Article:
One of the things I love about my company, WTWH Media, is how it’s always embraced social media. We’re encouraged to try out them all and see if any given one helps us connect with our audience. Obviously, there doesn’t seem like there’s nearly as much traction on things like Pinterest and Instagram for engineers. But we’ve had good success with Twitter and LinkedIn, and to an extent Facebook. I find that LinkedIn is ideal for things like finding speakers, judges or expert commentators, while Twitter is a great way to promote the unique content that our editors are creating.
Clubhouse is an interesting beast; I compare it to a cross between talk radio and an ongoing TED Talk. Our editorial team has tried hosting a couple of rooms in conjunction with a Women in STEM group on Clubhouse, and we had some incredibly insightful conversations with women whom we likely wouldn’t have connected with on another platform. It also gave us some neat ideas for future stories, something that I didn’t expect going into it. And that’s a great lesson there: keep an open mind when using these social media tools, as they may help you in ways that will surprise you.
5. Your article “Social change and the engineering world” states: “Corporate success stories prove that more diverse companies build better products, answer customer needs more effectively and make us all better people in the long run.” What companies stand out as those “success stories” that you mentioned? What have you heard from engineers regarding diversity’s impact?
I’m going to take this in a little different direction. In 2019, our company acquired the assets of R&D magazine (now rebranded as R&D World), truly one of the stand-out B2B publications over the last 60+ years. I was given the helm of the publication (in addition to my Design World duties), and it’s opened a whole other world of great scientists and engineers doing meaningful work to me.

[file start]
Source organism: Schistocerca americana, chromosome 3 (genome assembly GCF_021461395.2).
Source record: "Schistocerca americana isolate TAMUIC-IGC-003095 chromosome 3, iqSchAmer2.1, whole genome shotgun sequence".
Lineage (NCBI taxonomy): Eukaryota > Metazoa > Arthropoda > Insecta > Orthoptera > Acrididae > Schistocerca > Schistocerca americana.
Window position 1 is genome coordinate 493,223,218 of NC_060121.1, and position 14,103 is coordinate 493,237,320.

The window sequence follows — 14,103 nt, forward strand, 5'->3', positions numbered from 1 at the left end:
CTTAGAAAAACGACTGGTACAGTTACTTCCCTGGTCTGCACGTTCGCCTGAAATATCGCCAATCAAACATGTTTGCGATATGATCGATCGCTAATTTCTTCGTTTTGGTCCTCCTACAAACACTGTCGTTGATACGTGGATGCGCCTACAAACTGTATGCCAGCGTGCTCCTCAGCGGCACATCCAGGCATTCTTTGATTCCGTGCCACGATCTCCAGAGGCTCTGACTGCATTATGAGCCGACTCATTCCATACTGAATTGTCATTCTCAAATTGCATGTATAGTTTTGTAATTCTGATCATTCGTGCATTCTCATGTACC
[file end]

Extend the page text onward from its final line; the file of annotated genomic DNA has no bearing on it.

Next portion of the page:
In the months before COVID hit, I had started on a tour of some of the country’s leading DOE research laboratories. Meeting so many of these multi-award-winning teams — people who are literally maintaining our nuclear arsenal, keeping us safe from cyberthreats and the like — it was so refreshing to see the diversity on all of them. Not just based on gender or race, but on education and background and ability and so many other things.
And if you’ll allow me to make a pitch here, I’d humbly suggest reading two books on diversity/other outlooks that have really changed my perspective in the last few years. First is “Between the World and Me” by Ta-Nehisi Coates and the second is “Invisible Women — Data Bias in a World Designed for Men” by Caroline Criado Perez. Both truly opened my eyes on things and perspectives that were never taught to me in school.
6. We would love to learn something about you that we wouldn’t read in your bio — is there anything you are really proud of or anything unique you could share?
I’m an aspiring novelist. I wrote my first two novels (in the suspense/horror genre) back in college — and have been slowly working on a more mainstream fictional novel during COVID. I’ve always enjoyed developing meaningful characters that a reader can connect with, and this latest book is really challenging me to do more of this heavy lifting. One of these days, maybe I’ll get one of them published!
Thank you, Paul, for sharing your expertise!
To read more about trends in manufacturing, check out 5 Industrial Manufacturing Trends Impacting Your Operations from our Director of Strategy, Alison Fetterman.
Paul Heney - VP and Editorial Director, Design World
Paul J. Heney has a BS in Engineering Science & Mechanics with minors in Technical Communications and Biomedical Engineering from Georgia Tech. He has written about fluid power, aerospace, robotics, medical, green engineering and general manufacturing topics for more than 25 years. He has won numerous regional and national awards for his writing from the American Society of Business Publication Editors.